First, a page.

My process of working stems from experiences working on a grain farm and constructing houses. Each of these activities offered fresh ‘seasonal’ opportunities and explorations into process and intent much the same way I approach a group of visual images today. They both taught me the importance of craftsmanship, planning, and a love of form building, as well as introducing a great deal of curiosity for a vast variety of materials and processes. It was during these years that I often found my visual interest being directed to the discarded or in-progress states of the farm or construction site. A pile of lumber, cement forms, and torn tar paper were often visually more engaging and compositionally more challenging than the final structure. Marks in the soil from tilling, the ritual of tedious hoeing, and half buried corn stalks in winter snow were as magical as the crop itself.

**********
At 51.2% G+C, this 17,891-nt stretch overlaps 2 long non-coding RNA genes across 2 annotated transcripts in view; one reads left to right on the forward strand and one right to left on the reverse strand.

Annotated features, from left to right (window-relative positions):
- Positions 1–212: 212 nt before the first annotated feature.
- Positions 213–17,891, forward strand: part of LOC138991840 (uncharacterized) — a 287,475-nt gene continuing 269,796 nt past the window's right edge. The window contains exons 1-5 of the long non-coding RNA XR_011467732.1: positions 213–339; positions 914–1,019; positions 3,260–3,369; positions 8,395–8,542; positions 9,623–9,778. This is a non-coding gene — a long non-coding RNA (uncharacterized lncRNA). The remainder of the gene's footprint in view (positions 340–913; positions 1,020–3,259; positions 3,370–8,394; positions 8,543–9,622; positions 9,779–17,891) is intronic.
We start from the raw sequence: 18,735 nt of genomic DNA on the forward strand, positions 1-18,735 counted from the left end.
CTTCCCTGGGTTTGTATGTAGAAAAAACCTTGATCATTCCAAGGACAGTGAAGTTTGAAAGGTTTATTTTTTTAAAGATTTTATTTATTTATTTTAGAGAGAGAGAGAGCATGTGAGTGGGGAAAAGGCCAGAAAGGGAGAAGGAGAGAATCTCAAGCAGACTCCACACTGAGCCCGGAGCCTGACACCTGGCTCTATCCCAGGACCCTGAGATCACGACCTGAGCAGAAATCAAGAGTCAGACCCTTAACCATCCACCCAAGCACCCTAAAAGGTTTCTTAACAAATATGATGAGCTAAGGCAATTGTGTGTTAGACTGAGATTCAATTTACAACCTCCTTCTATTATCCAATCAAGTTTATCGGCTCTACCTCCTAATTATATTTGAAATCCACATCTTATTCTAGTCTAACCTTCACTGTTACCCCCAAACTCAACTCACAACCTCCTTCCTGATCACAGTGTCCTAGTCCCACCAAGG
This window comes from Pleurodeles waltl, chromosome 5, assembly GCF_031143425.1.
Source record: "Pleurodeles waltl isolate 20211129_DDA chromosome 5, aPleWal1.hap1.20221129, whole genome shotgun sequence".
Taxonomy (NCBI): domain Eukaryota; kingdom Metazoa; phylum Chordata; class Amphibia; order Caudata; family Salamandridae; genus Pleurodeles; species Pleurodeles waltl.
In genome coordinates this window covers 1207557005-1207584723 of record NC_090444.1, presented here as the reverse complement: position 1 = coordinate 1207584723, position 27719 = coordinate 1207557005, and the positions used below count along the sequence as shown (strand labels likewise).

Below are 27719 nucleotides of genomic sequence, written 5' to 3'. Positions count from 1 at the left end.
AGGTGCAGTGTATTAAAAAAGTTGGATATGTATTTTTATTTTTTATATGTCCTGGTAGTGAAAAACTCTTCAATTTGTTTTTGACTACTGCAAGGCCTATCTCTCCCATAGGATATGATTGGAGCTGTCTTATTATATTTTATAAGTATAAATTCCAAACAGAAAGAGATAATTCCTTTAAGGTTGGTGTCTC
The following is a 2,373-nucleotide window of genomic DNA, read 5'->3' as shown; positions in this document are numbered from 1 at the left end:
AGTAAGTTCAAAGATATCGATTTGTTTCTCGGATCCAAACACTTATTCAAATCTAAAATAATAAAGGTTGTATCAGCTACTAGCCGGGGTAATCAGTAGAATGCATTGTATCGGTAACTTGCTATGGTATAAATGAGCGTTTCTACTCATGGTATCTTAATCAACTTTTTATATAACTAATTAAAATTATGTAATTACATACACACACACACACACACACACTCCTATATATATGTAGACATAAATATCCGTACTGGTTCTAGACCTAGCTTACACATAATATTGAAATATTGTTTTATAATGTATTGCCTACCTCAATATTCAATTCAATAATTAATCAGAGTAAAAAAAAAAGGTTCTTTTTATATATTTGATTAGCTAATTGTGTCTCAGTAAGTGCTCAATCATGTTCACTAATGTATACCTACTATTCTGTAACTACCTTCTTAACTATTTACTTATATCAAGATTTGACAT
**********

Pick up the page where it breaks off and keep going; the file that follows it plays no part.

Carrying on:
Each set of the visual works describes a searching, assembling forms, and then finding ways to disassemble or question the parts and rebuild. This process of building, destroying and rebuilding I find to be a natural cycle in both everyday life and spirituality. A reverence, along with irreverence for image making: care and disregard are both deemed necessary and promoted.